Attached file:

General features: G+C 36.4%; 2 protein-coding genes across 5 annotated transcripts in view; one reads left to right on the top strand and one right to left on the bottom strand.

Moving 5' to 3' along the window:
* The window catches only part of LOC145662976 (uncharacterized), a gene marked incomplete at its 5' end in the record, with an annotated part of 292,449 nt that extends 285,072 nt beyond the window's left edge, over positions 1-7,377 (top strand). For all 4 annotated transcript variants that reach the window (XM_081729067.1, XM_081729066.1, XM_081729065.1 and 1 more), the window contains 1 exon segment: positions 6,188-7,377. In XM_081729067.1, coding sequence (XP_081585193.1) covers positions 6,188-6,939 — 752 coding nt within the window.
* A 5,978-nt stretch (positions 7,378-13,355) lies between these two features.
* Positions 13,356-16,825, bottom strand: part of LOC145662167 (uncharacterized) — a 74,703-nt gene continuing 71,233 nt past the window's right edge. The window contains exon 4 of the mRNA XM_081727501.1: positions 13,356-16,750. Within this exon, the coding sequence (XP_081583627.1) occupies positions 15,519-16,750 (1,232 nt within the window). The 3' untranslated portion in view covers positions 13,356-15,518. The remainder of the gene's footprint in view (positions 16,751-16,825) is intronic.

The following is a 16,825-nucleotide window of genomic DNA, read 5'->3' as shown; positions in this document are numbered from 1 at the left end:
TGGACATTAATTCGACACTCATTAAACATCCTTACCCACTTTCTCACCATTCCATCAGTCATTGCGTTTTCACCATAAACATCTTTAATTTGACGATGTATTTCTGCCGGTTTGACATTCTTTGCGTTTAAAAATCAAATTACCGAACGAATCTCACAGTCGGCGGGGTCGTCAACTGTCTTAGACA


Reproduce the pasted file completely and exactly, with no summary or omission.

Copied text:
General features: G+C 36.4%; 2 protein-coding genes across 5 annotated transcripts in view; one reads left to right on the top strand and one right to left on the bottom strand.

Moving 5' to 3' along the window:
* The window catches only part of LOC145662976 (uncharacterized), a gene marked incomplete at its 5' end in the record, with an annotated part of 292,449 nt that extends 285,072 nt beyond the window's left edge, over positions 1-7,377 (top strand). For all 4 annotated transcript variants that reach the window (XM_081729067.1, XM_081729066.1, XM_081729065.1 and 1 more), the window contains 1 exon segment: positions 6,188-7,377. In XM_081729067.1, coding sequence (XP_081585193.1) covers positions 6,188-6,939 — 752 coding nt within the window.
* A 5,978-nt stretch (positions 7,378-13,355) lies between these two features.
* Positions 13,356-16,825, bottom strand: part of LOC145662167 (uncharacterized) — a 74,703-nt gene continuing 71,233 nt past the window's right edge. The window contains exon 4 of the mRNA XM_081727501.1: positions 13,356-16,750. Within this exon, the coding sequence (XP_081583627.1) occupies positions 15,519-16,750 (1,232 nt within the window). The 3' untranslated portion in view covers positions 13,356-15,518. The remainder of the gene's footprint in view (positions 16,751-16,825) is intronic.

The following is a 16,825-nucleotide window of genomic DNA, read 5'->3' as shown; positions in this document are numbered from 1 at the left end:
TGGACATTAATTCGACACTCATTAAACATCCTTACCCACTTTCTCACCATTCCATCAGTCATTGCGTTTTCACCATAAACATCTTTAATTTGACGATGTATTTCTGCCGGTTTGACATTCTTTGCGTTTAAAAATCAAATTACCGAACGAATCTCACAGTCGGCGGGGTCGTCAACTGTCTTAGACA